RYM, ARV, RAD: How are these 3 NZ retirement villages doing in 2022?

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RYM, ARV, RAD: How are these 3 NZ retirement villages doing in 2022?

 RYM, ARV, RAD: How are these 3 NZ retirement villages doing in 2022?
Image source: Nella, Shutterstock.com

Highlights

  • New Zealand has a well-managed retirement village industry
  • They are designed to offer independent living facilities to the old people
  • They are purpose-built for the old and have practical features

NZ has well-managed and well-equipped retirement villages. Recently, these retirement villages completed a 100% vaccination program for their residents and staff. These villages offer independent living facilities like townhouses, villas or apartments for the older people. Some offer a mix of all, but some may offer just a few. There are villages that also offer facilities such as rest homes, care suites, hospitals and dementia care units.

Since retirement villages are purpose-built for the elderly, they offer many practical benefits. They are built to make residents enjoy a strong sense of community, safety and quality activities to pass their time. For an investor, however, investing in retirement homes can come with some pitfalls like not having much resale value, service charges being high, and the ground rent may not be that high.

There is an exit fee also levied. However, a good bet for those wanting to retire. Against this backdrop, let’s look at these three NZX-listed retirement village stocks.

retirement villages, NZ, RYMAN, ARvida and Radius care

Source: © 2022 Kalkine Media®

Ryman Healthcare Limited (NZX:RYM)

RYM is a leading provider of well-equipped retirement homes across locations. It has more than 12,800 residents across NZ and Australia. In its half-year results announced recently, RYM revealed an increased demand for an aged care facility. Its half-year result delivered an underlying profit of NZ$96 million, up by more than 8%. The company also declared its expansion plans recently. It said that it was planning to build an AU$155-million integrated village in Melbourne, Australia. The village will be the most well-equipped with an updated bar, gym and bowling green.

Also Read: Which are 5 NZX healthcare stocks to look at ahead of 2022?

Read Also: How is Ryman (NZX:RYM) progressing with retirement village expansion?

On 19 April, the stock was down by 4.35% at NZ$9.020, at the time of writing.

Source: © 2022 Kalkine Media®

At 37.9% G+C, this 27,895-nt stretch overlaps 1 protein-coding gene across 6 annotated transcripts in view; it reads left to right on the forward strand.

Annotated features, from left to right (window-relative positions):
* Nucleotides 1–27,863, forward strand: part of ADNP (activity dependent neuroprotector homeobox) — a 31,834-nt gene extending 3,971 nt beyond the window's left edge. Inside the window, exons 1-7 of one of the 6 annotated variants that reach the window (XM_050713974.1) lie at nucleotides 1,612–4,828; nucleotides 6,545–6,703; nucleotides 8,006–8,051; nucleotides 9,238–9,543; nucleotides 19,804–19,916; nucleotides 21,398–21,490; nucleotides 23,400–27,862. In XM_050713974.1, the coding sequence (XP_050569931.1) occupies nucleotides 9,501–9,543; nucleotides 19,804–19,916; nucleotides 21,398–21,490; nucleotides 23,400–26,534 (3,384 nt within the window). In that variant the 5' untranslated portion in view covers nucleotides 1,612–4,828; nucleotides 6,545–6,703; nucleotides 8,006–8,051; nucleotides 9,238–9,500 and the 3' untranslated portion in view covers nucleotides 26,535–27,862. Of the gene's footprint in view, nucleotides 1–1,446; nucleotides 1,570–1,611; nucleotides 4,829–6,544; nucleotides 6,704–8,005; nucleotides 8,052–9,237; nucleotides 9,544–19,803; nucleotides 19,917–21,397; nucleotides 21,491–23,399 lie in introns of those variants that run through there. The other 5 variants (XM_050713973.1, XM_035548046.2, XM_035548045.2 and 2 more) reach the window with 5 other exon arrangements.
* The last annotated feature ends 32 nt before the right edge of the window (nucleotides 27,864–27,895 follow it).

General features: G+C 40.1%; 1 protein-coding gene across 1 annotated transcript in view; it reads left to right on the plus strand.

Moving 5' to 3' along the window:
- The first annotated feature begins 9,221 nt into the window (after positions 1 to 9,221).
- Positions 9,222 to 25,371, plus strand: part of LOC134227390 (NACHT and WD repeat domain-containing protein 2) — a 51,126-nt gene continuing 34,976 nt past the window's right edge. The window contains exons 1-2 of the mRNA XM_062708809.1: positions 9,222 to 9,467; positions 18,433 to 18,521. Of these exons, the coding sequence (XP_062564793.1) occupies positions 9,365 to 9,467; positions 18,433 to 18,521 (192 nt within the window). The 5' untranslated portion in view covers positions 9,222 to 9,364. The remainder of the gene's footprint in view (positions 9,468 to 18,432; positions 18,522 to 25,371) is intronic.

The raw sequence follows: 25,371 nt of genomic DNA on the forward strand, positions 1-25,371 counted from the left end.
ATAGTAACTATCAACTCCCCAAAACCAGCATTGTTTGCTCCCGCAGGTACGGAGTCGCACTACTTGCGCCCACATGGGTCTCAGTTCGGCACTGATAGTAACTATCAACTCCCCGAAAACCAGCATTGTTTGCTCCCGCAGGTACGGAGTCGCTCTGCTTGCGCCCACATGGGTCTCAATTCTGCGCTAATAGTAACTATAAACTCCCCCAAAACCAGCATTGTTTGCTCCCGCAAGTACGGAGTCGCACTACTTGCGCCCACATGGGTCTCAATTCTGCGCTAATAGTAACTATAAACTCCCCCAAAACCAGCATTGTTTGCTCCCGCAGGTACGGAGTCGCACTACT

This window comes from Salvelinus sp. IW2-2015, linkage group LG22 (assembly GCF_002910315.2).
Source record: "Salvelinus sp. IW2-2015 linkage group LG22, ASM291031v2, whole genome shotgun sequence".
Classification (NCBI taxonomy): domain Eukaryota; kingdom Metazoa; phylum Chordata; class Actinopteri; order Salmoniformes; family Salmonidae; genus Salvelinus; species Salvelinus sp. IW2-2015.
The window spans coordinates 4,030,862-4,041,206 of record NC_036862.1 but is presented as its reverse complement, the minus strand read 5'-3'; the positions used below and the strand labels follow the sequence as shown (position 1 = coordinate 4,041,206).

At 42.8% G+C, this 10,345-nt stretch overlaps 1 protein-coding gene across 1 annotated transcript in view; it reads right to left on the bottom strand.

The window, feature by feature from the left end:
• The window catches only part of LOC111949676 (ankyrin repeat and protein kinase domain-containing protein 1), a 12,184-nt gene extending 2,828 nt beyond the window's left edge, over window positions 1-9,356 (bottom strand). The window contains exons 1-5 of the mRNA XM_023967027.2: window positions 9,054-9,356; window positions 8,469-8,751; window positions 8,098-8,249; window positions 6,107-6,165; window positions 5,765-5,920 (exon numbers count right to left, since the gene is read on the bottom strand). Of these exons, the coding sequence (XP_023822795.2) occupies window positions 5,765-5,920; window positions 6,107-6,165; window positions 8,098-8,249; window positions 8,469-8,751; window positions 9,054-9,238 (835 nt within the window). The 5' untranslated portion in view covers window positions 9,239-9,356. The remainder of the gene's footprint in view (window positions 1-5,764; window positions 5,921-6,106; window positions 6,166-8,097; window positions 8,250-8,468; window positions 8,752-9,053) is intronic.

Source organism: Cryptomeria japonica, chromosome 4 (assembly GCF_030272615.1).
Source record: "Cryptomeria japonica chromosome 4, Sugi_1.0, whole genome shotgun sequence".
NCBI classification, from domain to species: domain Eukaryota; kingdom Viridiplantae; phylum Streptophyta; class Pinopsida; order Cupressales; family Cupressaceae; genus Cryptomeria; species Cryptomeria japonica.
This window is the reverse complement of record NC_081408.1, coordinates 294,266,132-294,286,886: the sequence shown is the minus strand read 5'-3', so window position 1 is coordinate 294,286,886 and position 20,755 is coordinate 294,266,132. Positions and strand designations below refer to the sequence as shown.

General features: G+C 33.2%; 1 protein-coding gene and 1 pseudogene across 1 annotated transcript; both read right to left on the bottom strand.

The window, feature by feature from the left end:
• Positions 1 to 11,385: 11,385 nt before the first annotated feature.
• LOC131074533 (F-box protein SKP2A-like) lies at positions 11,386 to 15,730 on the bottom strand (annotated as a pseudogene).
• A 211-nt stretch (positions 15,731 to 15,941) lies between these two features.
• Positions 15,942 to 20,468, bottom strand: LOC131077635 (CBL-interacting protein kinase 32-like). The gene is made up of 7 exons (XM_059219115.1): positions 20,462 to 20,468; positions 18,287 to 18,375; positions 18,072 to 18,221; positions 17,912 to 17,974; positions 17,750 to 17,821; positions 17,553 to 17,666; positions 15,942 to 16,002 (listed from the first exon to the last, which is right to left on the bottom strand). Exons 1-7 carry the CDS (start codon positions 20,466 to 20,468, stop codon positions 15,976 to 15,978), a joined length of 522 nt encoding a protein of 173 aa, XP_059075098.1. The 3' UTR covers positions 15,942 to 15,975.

Radius Residential Care Limited (NZX:RAD)

RAD is another leading player for aged-care facilities. It is expanding its presence in various parts of NZ. On 31 March, it announced that it had entered into a conditional agreement to acquire land and buildings of four-aged care facilities from its landlord UGC Investment Limited. The purchase price of the properties is NZ$46.7 million and will be funded by ASB Bank Limited. On 14 April, it announced that there would be a special meeting on 5 May 2022 to get the shareholders’ approval for the acquisition.

Recently, it has also acquired another facility at Ivercargill. The occupancy in this facility is as high as 92% against 87% of the industry average.

Also Read: How are NZX retirement villages stocks doing in December 2021?

On 19 April, the stock was trading 1.25% up at NZ$0.405 at the time of writing.

Arvida Group (NZX:ARV)

Arvida offers many options to its elderly residents like villas to full-time care facilities. It has more than 6,100 residents in its facilities and plans to acquire more. In its recent investor update, it reported that by the end of March 2022, a total of 327 sales of occupation rights had settled. The gross sales value was up 33% to NZ$197 million, bringing total sales to NZ$325 million. Even the resales activity was strong with record gains of NZ$31 million from 204 resales settled during this period. This signified a more than 100% jump over pcp.

On 19 April, the stock was trading down by 0.59 at NZ$1.69, at the time of writing.

Bottom line: No doubt, the retirement village industry in NZ is a rising sector, but it has also been impacted due to COVID-19-induced disruptions. Since retirement villages are open to a certain age group of people, a general investor must consider pitfalls before investing.

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